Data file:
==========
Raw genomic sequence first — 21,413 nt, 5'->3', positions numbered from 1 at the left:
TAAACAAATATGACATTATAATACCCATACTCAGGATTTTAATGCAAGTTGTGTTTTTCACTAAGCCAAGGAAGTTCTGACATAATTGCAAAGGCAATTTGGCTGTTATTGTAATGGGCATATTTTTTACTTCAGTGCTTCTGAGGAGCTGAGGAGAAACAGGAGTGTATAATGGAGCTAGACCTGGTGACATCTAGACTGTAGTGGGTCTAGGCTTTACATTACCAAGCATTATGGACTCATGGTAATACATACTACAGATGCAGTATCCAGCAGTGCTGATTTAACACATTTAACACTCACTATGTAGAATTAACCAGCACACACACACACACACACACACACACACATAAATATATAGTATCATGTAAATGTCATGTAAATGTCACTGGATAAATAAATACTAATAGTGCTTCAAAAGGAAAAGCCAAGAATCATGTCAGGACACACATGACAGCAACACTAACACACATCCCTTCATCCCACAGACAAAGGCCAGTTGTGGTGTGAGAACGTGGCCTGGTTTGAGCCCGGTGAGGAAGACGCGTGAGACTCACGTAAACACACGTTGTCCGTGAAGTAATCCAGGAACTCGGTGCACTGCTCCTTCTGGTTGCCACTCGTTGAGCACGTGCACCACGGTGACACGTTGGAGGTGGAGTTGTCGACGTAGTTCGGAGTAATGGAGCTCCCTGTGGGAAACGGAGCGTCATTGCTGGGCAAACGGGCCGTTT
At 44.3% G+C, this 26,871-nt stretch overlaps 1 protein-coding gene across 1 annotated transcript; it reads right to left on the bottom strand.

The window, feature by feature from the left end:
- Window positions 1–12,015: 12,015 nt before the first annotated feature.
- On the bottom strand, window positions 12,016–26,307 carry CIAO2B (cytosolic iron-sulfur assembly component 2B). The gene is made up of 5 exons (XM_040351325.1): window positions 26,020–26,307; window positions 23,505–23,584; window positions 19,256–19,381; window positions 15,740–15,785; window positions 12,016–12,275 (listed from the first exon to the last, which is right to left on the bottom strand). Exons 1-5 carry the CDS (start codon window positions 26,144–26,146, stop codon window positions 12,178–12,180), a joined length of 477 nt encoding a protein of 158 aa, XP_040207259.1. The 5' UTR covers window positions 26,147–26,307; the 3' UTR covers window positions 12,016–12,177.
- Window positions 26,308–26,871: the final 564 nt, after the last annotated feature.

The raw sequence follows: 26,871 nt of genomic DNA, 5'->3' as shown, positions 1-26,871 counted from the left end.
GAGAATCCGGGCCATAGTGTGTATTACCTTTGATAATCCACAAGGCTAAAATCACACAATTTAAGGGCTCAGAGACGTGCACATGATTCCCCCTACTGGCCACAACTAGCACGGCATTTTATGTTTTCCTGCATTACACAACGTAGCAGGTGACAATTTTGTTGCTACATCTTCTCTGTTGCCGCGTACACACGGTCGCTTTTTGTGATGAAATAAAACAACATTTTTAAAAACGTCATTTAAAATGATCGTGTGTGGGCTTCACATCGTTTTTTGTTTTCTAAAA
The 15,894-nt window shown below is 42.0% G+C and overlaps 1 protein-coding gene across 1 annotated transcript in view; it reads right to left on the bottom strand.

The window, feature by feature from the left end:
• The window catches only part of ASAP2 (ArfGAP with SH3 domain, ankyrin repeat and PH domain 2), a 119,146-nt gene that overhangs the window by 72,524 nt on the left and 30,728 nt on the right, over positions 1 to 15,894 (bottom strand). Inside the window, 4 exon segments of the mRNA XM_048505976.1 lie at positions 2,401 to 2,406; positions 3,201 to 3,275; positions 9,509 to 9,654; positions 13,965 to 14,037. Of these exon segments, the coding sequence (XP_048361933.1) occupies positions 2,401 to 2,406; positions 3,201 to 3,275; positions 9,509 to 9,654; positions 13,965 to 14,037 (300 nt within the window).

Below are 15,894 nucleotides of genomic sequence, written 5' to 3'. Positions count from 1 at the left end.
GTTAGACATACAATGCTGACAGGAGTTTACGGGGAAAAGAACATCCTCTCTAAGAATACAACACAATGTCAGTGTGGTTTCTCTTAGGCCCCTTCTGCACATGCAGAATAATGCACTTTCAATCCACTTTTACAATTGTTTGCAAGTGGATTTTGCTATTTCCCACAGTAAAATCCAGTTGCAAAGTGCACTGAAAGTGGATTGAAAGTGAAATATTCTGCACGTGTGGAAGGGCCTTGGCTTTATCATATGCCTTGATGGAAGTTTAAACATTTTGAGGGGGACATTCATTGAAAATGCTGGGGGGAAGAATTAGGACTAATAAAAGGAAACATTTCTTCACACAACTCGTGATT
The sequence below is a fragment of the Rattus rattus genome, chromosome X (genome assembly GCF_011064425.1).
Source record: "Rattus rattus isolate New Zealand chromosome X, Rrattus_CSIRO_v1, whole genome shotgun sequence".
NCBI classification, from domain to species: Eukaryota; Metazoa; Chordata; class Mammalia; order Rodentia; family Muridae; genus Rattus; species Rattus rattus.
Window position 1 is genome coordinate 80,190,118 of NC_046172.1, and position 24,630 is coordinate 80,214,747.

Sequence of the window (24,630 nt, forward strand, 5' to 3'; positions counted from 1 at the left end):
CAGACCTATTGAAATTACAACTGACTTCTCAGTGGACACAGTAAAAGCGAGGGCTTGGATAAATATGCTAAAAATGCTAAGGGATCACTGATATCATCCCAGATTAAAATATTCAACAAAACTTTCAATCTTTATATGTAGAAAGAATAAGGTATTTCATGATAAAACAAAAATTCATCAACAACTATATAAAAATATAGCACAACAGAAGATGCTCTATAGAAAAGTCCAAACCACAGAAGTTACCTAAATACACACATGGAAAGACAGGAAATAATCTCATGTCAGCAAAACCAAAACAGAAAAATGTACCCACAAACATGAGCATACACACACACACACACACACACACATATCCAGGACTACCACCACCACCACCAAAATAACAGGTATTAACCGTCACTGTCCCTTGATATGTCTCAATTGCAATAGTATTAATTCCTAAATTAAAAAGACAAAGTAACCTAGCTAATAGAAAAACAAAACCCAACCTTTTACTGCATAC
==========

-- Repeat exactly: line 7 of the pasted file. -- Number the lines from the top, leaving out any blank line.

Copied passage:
- Window positions 26,308–26,871: the final 564 nt, after the last annotated feature.